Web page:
Recall, that pitch is the highness or lowness of a sound.
If we have 2 sounds, they can have the same or different pitches.
We relate the pitch of one sound to the pitch of another sound as being the distance between the pitches.
We call the distance bewteen the pitches the "interval" between them.

In the western system we are using, the smallest distance between two different pitches (smallest interval) is the 1/2 step (We also call this interval a minor second, abbreviated m2 or b2).

Two half-steps are equivalent to the distance of a whole-step, also called a major second (abbreviated W, M2, or 2).

12 (adjacent) half-steps are equivalent to the distance of an octave (abbreviated 8ve, or 8).

The other simple intervals (found within one octave) have names, and abbreviations as given in the chart(s) below.

Compound intervals are intervals larger than an octave, and are for most analysis considered in the same way as their simple counterparts. So a major 13th interval is equivalent to a major 6th interval plus an octave.

Why are intervals important?
We use them to understand melodic and harmonic structures (like harmonies, chords, progressions, and scales).

Reconsider that the letters A through G are used (along with the accidentals - sharps and flats) to describe/distinguish pitches.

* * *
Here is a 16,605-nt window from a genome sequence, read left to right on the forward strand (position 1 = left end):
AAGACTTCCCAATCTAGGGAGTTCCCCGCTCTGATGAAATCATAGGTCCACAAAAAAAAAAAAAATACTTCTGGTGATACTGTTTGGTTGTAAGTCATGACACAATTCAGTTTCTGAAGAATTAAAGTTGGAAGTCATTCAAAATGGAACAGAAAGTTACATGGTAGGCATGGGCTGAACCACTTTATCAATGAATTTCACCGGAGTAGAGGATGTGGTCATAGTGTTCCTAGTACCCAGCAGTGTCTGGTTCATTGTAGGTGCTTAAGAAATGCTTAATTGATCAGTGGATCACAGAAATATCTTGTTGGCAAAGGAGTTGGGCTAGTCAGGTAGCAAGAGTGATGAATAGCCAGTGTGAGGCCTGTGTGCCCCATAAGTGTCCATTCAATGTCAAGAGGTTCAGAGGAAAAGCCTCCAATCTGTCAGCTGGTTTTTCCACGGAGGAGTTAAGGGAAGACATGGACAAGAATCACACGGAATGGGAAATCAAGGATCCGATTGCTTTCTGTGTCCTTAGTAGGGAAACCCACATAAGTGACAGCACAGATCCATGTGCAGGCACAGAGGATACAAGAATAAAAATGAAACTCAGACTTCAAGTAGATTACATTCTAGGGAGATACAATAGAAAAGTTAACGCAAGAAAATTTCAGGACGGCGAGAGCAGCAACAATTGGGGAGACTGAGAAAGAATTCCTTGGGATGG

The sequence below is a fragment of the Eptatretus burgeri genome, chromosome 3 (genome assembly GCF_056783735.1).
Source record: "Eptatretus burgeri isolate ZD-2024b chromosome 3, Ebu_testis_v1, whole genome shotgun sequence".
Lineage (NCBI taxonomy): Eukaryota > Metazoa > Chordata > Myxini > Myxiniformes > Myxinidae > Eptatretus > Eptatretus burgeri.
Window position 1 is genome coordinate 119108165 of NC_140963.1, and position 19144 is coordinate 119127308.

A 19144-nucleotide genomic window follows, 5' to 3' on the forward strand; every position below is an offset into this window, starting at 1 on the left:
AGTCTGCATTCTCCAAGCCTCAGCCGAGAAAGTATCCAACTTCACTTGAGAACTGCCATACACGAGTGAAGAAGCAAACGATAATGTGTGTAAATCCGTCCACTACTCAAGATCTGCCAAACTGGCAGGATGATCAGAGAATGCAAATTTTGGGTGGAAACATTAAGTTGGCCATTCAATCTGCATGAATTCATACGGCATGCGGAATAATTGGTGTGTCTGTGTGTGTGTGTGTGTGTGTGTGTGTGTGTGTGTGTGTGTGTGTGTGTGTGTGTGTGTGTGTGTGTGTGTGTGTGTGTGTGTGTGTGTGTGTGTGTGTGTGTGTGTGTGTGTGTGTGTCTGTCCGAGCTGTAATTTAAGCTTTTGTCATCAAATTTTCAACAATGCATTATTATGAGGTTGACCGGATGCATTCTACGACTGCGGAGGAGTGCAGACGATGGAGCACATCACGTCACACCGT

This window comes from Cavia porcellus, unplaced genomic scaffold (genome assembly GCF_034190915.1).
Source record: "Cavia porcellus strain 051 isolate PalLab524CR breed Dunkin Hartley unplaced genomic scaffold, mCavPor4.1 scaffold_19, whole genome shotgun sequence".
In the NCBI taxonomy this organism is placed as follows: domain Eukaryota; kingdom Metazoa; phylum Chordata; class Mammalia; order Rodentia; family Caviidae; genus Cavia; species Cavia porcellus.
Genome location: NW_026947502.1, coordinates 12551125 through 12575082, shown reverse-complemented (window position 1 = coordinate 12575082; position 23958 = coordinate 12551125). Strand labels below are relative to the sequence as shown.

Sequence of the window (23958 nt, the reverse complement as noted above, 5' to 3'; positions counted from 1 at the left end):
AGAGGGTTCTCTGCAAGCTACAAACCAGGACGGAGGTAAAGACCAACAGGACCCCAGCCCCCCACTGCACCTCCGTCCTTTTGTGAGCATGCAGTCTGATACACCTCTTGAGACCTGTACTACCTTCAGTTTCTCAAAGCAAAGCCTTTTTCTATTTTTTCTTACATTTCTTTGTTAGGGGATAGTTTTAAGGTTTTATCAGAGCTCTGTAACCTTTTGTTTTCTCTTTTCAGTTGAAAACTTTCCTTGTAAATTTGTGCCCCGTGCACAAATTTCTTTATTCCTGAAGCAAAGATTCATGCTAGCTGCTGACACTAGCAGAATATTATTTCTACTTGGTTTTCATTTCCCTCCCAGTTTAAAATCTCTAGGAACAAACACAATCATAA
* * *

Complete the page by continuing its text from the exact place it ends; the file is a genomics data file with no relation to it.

The following distances are of a whole-step:
A to B, C to D, D to E, F to G, G to A.

The following distances are of a half-step:
B to C, E to F.

This can be abbreviated :

A   B   C   D   E   F   G   A
  W  1/2  W   W  1/2  W   W

Filling in the other names for pitches, we have the chromatic scale:

Rearranging to start from C:

|                                                                |
|                                                             O  |
|                                             /bO O #O/          |
|                            O  #O/                              |
            /bO O #O/
   -O- -#O-/

distance	name		___	___	half-steps
C'to C'		perfect Unison 	PU	1	0
C to C#		Aug unison	aU	#1	1
C to Db		minor 2nd	m2	b2	1
C to D		Major 2nd	M2	2	2
C to D#		aug second	a2 	#2	3
C to Eb		minor 3rd	m3	b3	3
C to E		Major 3rd	M3	3	4
C to F		Perfect 4th	P4	4	5
C to F#		Aug fourth	a4	#4	6
C to Gb		dim 5th		d5	b5	6
C to G		Perfect 5th	P5	5	7
C to G#		aug 5th		a5	#5	8
C to Ab		minor 6th	m6	b6	8
C to A		Major 6th	M6	6	9
C to Bbb	diminished 7th	d7	bb7	9
C to A#		augmented 6th	a6	#6	10
C to Bb		minor 7th	m7	b7	10
C to B		Major 7th	M7	7	11
C to C		Perfect Ocatve	P8	8	12

Types of intervals (perfect, maj, min, aug, dim)

Now for historical reasons, all of the intervals in the major scale are either considered "perfect" or "major".
The perfect intervals are Perfect unison, perfect 4th, perfect 5th, and perfect octave. (A unison is when you play two of the same note. Think relative tuning for an everyday example)
The major intervals are major 2nd, major 3rd, major 6th, major 7th.

Note: the perfect intervals (unison, 4th, 5th, 8ve) are never major, and the major intervals (2nd, 3rd, 6th, 7th) are never perfect. ( you would never call an interval a perfect 3rd, or a major octave, etc. It's not done).